We took advantage of this month’s thaw/refreeze cycles to practice ice photography. One sure thing about a month of freeze/thaw is that the river ice is ever-changing. So I had plenty of photos to choose from for this month’s photo blogging challenge: photographer’s choice.
Three Sisters Creek originates deep underground, through a karst system. So it flows year-round. Even after an extended stretch of deep cold (-25C/-13F), you can hear water running a top cover of ice. I photographed these lovely creeksicles during a slightly warmer stretch, when most of the creek was open, flowing water.
2. Overhanging Ice
The Bow River was pretty much frozen over a couple of times this month. This particular day, the river itself was basically ice free. But I clambered down off one of the thick sheets of shoreline ice to the rocky river’s edge and got way down low so that the foreground ice overhangs the distant mountain peaks: Ha Ling and Mount Rundle. I like now the angle of the ice is basically the same as the ascent angle up the back of Ha Ling – which is where the hiking trail goes.
3. Coloured Ice
I haven’t done much frozen soap bubble photography this winter. As the most recent really cold stretch looked to be coming to an end, I gave it another try. To change things up a bit, I froze layers of coloured water to try to make a rainbow base. I need to try adding salt to the coloured water, and maybe a different agent than food colouring, because the rainbow didn’t work. But I think a coloured-ice base adds something new and different to the world of frozen soap bubble photography.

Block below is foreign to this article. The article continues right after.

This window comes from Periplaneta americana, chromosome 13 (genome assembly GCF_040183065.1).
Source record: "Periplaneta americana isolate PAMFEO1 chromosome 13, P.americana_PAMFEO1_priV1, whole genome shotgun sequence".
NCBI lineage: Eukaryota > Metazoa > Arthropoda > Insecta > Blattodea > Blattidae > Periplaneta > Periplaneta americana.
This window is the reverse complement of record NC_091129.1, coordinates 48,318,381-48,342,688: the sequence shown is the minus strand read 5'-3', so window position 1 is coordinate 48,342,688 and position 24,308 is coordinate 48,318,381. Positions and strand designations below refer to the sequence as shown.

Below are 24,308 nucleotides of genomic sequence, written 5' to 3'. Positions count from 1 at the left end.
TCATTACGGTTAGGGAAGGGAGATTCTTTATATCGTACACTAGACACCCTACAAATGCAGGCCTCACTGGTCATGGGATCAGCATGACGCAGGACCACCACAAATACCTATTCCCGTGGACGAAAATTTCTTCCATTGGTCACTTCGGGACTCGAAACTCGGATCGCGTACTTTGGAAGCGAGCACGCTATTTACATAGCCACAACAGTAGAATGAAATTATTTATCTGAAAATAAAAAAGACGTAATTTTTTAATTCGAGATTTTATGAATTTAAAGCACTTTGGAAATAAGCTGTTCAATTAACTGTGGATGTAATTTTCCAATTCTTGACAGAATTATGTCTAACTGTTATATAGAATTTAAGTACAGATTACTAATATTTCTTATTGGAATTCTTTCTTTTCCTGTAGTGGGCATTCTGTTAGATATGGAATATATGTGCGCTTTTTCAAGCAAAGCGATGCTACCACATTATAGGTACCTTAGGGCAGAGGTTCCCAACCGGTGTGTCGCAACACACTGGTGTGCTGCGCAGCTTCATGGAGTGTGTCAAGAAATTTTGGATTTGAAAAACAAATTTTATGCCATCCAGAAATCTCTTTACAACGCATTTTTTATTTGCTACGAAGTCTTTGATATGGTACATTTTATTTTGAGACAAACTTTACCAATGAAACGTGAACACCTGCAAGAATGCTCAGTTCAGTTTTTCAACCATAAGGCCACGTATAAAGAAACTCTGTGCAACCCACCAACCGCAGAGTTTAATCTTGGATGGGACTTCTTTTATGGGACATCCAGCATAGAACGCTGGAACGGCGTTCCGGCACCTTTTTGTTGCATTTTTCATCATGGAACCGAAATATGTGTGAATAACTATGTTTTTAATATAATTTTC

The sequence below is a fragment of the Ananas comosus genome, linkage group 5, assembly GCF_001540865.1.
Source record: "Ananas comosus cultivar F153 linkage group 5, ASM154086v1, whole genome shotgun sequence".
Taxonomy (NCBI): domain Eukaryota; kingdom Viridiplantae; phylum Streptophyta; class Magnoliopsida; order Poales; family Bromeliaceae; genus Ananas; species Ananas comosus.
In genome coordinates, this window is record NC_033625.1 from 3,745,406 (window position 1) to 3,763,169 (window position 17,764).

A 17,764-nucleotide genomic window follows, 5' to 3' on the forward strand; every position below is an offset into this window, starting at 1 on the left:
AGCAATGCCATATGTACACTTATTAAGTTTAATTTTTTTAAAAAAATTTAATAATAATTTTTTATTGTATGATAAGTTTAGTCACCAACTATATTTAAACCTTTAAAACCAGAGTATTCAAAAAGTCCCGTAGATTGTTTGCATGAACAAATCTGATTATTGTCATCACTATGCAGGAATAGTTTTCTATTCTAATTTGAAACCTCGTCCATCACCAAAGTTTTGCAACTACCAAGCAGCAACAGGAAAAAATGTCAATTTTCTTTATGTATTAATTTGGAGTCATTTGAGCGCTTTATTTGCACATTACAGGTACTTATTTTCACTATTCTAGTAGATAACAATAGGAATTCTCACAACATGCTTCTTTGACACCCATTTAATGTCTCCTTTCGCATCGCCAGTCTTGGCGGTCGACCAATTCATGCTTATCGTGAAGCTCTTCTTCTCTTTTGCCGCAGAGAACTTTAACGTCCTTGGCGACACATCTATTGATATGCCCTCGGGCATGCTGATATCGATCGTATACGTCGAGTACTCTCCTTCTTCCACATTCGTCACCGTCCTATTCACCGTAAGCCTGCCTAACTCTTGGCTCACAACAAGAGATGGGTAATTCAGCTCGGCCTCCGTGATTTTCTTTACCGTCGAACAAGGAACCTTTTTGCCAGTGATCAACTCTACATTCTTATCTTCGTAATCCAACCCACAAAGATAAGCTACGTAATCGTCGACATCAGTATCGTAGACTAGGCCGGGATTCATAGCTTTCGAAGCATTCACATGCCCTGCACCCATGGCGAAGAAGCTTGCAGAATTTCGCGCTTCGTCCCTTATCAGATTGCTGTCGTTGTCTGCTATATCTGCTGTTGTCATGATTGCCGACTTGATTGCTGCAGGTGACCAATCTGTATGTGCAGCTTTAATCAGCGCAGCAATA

BTW, we get naturally turquoise-coloured ice along the Bow River, thanks to light refraction caused by fine silt particles in the glacial meltwater source. The featured image for this post is a good example of turquoise river ice.
4. Got Spikes?
We wear NANOspikes for safety on icy terrain. But this little American Dipper doesn’t need anything more than those long, curved talons to grip shoreline ice. We spotted this one at Many Springs in Bow Valley Provincial Park. One cool fact about the American Dipper – it’s the only truly aquatic North American songbird. We spot them along the Bow River and mountain creeks. They bob along, from rock to rock, and then pop into the water, ducking under to forage for food. Since they don’t have webbed feet like ducks and such, they use their wings to steer while underwater.
Sometimes, conditions are just right to form a jumble of ice thin layers and crystals, some showing evidence of transpiration along the upwind edges, and with a big crack down through the disorganized layers. All of the messiness signals weak ice, so I stayed well back and used the full extent of the zoom on my telephoto lens to get this more abstract image. Here’s a link to the Relive video recap Mr. GeoK made for our “breakthrough” adventure.
That was tough! I want to include another three or four photos from this month, but five’s the official limit, so I’m done!
Now I’m excited to see what everyone one else came up with for photographer’s choice. Please join me in heading over to A ‘lil HooHaa to view and comment. And while you’re at it, please consider playing along for March. The theme is Nine, to mark the ninth year of the Photo Blogging Challenge. All you need is five photographs. The amount of descriptive text/commentary is up to you.